atopy


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atopy

 [at´o-pe]
a clinical hypersensitivity state or allergy with a hereditary predisposition; the tendency to develop an allergy is inherited, although the specific clinical form (such as hay fever or asthma) is not. The antibody reagin is involved. Called also atopic, hereditary, or spontaneous allergy.

at·o·py

(at'ō-pē),
A genetically determined state of hypersensitivity to environmental allergens. Type I allergic reaction is associated with the IgE antibody and a group of diseases, principally asthma, hay fever, and atopic dermatitis.
[G. atopia, strangeness, fr. a- priv. + topos, a place]

atopy

A state of increased sensitivity to common antigens (e.g., house dust, animal dander, pollen) with increased production of allergen-specific IgE. Atopy may have a hereditary component, given the increased susceptibility to hay fever, asthma and eczematoid dermatitis.

atopy

Clinical immunology A state of ↑ sensitivity to common antigens–eg, house dust, animal dander, pollen, with ↑ production of allergen-specific IgE; atopy may have a hereditary component as there is ↑ susceptibility to hay fever, asthma, and eczematoid dermatitis. See Asthma, Atopic dermatitis, Hay fever.

at·o·py

(at'ŏ-pē)
A genetically determined state of hypersensitivity to environmental allergens. Type I allergic reaction is associated with the IgE antibody and a group of diseases, principally asthma, hay fever, and atopic dermatitis.
[G. atopia, strangeness, fr. a- priv. + topos, a place]

atopy

A state giving rise to an allergy in which the reaction occurs at a different site from that of contact with the causal ALLERGEN. Atopy is an immediate hypersensitivity reaction associated with IMMUNOGLOBULIN E (IgE) and is a maternally transmitted genetic disorder due to mutations in a gene on chromosome 11. This gene codes for the IgE receptor on MAST CELLS. Atopy causes a proneness to ASTHMA, HAY FEVER and ECZEMA (atopic DERMATITIS). The term is derived from the Greek a , not and topos , a place.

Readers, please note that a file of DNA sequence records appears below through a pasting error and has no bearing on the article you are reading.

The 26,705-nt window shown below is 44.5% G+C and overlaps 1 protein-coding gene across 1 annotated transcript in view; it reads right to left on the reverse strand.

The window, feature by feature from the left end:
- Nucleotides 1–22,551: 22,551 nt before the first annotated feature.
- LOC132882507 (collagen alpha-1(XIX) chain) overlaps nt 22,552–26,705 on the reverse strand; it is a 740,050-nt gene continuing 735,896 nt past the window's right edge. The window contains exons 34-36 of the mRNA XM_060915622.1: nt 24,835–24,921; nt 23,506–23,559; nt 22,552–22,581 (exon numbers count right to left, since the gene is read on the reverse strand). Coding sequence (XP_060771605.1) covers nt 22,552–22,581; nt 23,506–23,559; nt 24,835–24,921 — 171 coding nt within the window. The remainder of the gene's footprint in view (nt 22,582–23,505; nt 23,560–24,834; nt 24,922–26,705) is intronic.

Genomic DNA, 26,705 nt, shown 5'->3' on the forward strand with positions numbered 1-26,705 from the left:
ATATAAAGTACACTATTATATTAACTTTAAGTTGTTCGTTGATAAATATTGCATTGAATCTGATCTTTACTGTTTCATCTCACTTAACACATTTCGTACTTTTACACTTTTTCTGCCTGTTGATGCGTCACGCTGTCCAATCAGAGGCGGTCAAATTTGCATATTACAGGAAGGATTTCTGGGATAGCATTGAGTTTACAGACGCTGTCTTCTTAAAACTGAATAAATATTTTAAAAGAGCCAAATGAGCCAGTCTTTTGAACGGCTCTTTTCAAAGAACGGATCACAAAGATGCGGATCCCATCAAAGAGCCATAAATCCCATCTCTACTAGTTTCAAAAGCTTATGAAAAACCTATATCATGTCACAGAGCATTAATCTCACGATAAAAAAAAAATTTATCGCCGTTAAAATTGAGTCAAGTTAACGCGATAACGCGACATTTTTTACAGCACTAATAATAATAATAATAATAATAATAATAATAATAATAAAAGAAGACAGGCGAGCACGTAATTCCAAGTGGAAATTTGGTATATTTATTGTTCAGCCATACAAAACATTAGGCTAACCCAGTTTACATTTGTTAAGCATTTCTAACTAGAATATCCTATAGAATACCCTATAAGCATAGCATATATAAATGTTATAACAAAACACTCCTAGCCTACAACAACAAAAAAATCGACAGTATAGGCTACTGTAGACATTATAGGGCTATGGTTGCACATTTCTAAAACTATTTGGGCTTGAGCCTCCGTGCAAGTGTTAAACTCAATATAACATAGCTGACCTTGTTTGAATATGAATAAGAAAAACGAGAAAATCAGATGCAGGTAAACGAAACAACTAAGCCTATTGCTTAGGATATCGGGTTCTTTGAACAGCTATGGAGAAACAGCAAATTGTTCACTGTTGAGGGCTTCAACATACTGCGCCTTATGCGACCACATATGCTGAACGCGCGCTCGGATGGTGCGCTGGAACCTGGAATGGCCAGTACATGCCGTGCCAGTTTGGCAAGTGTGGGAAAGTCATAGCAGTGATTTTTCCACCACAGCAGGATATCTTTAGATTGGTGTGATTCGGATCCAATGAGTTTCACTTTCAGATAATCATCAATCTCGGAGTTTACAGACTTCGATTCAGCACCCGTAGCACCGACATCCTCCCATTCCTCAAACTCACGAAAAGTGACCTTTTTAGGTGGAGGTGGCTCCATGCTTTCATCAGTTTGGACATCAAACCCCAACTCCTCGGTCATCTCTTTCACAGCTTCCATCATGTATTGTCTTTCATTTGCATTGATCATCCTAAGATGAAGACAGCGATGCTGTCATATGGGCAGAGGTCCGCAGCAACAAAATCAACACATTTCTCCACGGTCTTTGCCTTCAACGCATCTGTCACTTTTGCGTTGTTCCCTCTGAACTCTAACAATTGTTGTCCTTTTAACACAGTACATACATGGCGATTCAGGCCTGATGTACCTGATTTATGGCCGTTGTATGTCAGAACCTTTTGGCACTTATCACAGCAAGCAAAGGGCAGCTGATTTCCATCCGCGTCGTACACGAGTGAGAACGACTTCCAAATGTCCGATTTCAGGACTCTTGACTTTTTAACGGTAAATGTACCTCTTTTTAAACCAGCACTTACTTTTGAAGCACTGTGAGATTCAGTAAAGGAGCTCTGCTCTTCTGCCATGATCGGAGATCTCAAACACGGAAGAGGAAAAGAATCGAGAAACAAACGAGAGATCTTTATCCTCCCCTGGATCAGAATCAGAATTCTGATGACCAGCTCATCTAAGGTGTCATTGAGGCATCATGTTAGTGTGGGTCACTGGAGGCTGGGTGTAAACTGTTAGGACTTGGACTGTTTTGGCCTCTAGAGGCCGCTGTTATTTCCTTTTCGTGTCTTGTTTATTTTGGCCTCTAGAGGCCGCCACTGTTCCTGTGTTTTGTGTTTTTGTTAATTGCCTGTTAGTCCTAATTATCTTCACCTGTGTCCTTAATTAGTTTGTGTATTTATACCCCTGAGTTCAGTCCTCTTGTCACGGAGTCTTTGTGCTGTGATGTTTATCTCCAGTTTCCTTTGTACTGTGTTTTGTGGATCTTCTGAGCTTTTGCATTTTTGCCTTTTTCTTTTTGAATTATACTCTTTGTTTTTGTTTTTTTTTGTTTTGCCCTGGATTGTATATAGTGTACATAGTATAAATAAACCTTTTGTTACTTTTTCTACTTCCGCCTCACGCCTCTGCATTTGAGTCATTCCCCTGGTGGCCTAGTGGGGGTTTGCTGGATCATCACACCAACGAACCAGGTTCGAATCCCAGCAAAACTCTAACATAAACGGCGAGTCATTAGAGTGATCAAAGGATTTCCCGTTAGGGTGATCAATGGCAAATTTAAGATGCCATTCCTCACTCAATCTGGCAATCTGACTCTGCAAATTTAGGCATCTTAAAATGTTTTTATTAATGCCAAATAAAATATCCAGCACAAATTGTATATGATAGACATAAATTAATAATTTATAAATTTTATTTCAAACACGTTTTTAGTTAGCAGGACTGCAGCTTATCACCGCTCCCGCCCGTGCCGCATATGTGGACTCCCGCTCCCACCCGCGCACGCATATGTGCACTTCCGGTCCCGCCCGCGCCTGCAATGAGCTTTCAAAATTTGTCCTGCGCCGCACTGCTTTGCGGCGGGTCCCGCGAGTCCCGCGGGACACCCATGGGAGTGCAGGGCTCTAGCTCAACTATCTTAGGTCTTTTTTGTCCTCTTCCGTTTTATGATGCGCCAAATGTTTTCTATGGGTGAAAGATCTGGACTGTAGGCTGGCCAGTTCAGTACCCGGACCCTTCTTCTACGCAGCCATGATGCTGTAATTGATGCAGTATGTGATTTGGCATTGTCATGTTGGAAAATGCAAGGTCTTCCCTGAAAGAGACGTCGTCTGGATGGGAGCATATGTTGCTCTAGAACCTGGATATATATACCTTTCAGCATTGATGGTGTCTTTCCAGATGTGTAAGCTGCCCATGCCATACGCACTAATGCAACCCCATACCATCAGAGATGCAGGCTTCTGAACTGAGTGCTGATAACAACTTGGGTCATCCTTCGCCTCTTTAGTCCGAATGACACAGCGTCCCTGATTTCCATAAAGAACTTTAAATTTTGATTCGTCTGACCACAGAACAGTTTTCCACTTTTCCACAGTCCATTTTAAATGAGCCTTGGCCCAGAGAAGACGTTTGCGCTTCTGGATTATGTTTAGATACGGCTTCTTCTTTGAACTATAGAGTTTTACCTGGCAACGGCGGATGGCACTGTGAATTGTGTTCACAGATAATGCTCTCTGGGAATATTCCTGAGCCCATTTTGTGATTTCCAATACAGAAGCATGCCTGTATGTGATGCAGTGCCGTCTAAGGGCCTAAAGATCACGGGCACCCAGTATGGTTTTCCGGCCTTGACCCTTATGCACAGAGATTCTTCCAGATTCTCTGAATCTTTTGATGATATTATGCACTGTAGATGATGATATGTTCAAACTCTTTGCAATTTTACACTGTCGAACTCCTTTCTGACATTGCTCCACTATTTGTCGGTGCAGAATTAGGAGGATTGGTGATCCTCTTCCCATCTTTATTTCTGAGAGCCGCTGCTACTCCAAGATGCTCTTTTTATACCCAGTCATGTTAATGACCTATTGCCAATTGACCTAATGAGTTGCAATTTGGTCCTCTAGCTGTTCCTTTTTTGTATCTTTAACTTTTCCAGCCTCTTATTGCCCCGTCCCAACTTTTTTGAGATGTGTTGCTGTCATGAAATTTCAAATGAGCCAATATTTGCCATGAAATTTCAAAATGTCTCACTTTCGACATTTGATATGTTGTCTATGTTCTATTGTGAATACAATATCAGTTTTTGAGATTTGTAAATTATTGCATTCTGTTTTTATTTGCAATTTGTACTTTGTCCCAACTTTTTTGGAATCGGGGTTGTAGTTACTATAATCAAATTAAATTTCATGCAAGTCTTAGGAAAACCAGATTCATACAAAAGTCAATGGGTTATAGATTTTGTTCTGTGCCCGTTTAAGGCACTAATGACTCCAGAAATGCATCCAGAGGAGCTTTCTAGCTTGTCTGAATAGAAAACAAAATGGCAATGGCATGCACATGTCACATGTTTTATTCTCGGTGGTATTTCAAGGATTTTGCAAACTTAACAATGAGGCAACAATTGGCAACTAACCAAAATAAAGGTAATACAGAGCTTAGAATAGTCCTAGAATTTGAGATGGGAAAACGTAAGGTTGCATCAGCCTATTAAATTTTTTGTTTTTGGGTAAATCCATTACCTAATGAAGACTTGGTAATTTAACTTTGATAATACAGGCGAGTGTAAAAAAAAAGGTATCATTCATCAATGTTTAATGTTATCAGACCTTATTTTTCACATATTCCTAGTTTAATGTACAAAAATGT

Atopy

A state that makes persons more likely to develop allergic reactions of any type, including the inflammation and airway narrowing typical of asthma.
Mentioned in: Asthma

at·o·py

(at'ŏ-pē)
A genetically determined state of hypersensitivity to environmental allergens.
[G. atopia, strangeness, fr. a- priv. + topos, a place]
References in periodicals archive ?
Atopy is less common in India as compared to the western countries.
Evidence for the transmissibility of atopy: hypothesis.
Six patients did not remember their age at surgery Further; 66.2% patients mentioned a history of atopy. The distribution of allergic diseases of patients with adenoidectomy and/or tonsillectomy is presented in Table 2.
One study revealed that prevalence of asthma and atopy were 25.5% and 56% respectively in Korean population.
Thus, it is important to specify allergens in different regions that cause sensitization in patients with atopy. Therefore, measures can be taken to reduce the morbidity of allergic diseases, and it may be possible to prevent or delay development of disease in sensitized individuals.
Skin prick test was performed to provide an objective measure of atopy, defined as skin reactivity to one or more allergens.
Self-report * Atopy Challenge test (+) CSU 66,9% 17,5% 1,2% Control 24,4% 16,5% 0,7% Note: Table made from bar graph.
reported PsA to be significantly less likely to be associated with atopy than isolated skin psoriasis [11].
The European Respiratory Society Study on COPD (EUROSCOP) found that 18% of the COPD participants were atopic by measuring specific IgE,[sup][5] and a further study demonstrated that atopy was associated with a higher prevalence of cough and phlegm, but not with FEV[sub]1 decline or lung function.[sup][6] Thereafter, the study of Bafadhel et al .
In the follow-up visit at the age of 3-7 years after discharge, it was learned that 46.8% of the subjects received treatment with diagnoses of asthma and non-asthmatic atopy (allergic rhinitis, eczema).
The presented study is so far the first report focusing on the role of YKL40 protein in skin atopy. However, the recent research has found the evidence of YKL-40 contribution to the mechanisms of type 2 allergic response and its association with atopy.
[14] Finally, a review published on 2008 stated that, although the research fails to support the benefits of breastfeeding in ADs and that breastfed infants showed a higher incidence of atopy and asthma, prolonged breastfeeding would eventually reduce this.